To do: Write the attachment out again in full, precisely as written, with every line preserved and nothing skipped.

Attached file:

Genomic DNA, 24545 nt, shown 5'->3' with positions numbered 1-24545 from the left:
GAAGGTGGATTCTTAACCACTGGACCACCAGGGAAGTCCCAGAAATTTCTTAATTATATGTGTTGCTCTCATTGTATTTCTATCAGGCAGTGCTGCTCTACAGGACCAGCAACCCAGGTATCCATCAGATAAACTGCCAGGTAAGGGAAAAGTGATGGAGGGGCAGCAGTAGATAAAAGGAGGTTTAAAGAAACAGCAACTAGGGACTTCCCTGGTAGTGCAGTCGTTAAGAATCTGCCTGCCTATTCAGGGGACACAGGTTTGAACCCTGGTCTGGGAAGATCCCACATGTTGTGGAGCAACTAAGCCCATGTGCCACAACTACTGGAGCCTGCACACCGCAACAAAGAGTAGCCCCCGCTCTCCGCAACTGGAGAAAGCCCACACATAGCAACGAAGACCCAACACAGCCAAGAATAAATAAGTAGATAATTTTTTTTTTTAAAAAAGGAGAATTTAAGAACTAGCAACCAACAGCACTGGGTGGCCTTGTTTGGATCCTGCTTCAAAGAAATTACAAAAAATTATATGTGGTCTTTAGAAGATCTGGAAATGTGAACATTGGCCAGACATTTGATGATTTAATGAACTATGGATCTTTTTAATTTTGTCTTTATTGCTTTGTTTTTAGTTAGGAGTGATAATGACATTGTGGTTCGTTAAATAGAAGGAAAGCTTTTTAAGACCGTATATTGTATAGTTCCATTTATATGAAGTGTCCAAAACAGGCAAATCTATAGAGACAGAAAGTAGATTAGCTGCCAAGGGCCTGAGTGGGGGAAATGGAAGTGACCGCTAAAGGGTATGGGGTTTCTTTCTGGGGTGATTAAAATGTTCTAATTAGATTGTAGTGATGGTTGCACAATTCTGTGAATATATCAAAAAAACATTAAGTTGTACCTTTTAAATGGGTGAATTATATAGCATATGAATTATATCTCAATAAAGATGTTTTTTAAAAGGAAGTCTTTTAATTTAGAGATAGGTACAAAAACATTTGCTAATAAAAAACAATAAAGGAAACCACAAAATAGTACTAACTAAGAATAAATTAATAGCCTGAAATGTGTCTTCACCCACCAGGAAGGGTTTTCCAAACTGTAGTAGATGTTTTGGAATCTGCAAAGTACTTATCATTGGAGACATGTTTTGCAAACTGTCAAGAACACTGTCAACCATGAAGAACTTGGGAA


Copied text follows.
Genomic DNA, 24545 nt, shown 5'->3' with positions numbered 1-24545 from the left:
GAAGGTGGATTCTTAACCACTGGACCACCAGGGAAGTCCCAGAAATTTCTTAATTATATGTGTTGCTCTCATTGTATTTCTATCAGGCAGTGCTGCTCTACAGGACCAGCAACCCAGGTATCCATCAGATAAACTGCCAGGTAAGGGAAAAGTGATGGAGGGGCAGCAGTAGATAAAAGGAGGTTTAAAGAAACAGCAACTAGGGACTTCCCTGGTAGTGCAGTCGTTAAGAATCTGCCTGCCTATTCAGGGGACACAGGTTTGAACCCTGGTCTGGGAAGATCCCACATGTTGTGGAGCAACTAAGCCCATGTGCCACAACTACTGGAGCCTGCACACCGCAACAAAGAGTAGCCCCCGCTCTCCGCAACTGGAGAAAGCCCACACATAGCAACGAAGACCCAACACAGCCAAGAATAAATAAGTAGATAATTTTTTTTTTTAAAAAAGGAGAATTTAAGAACTAGCAACCAACAGCACTGGGTGGCCTTGTTTGGATCCTGCTTCAAAGAAATTACAAAAAATTATATGTGGTCTTTAGAAGATCTGGAAATGTGAACATTGGCCAGACATTTGATGATTTAATGAACTATGGATCTTTTTAATTTTGTCTTTATTGCTTTGTTTTTAGTTAGGAGTGATAATGACATTGTGGTTCGTTAAATAGAAGGAAAGCTTTTTAAGACCGTATATTGTATAGTTCCATTTATATGAAGTGTCCAAAACAGGCAAATCTATAGAGACAGAAAGTAGATTAGCTGCCAAGGGCCTGAGTGGGGGAAATGGAAGTGACCGCTAAAGGGTATGGGGTTTCTTTCTGGGGTGATTAAAATGTTCTAATTAGATTGTAGTGATGGTTGCACAATTCTGTGAATATATCAAAAAAACATTAAGTTGTACCTTTTAAATGGGTGAATTATATAGCATATGAATTATATCTCAATAAAGATGTTTTTTAAAAGGAAGTCTTTTAATTTAGAGATAGGTACAAAAACATTTGCTAATAAAAAACAATAAAGGAAACCACAAAATAGTACTAACTAAGAATAAATTAATAGCCTGAAATGTGTCTTCACCCACCAGGAAGGGTTTTCCAAACTGTAGTAGATGTTTTGGAATCTGCAAAGTACTTATCATTGGAGACATGTTTTGCAAACTGTCAAGAACACTGTCAACCATGAAGAACTTGGGAA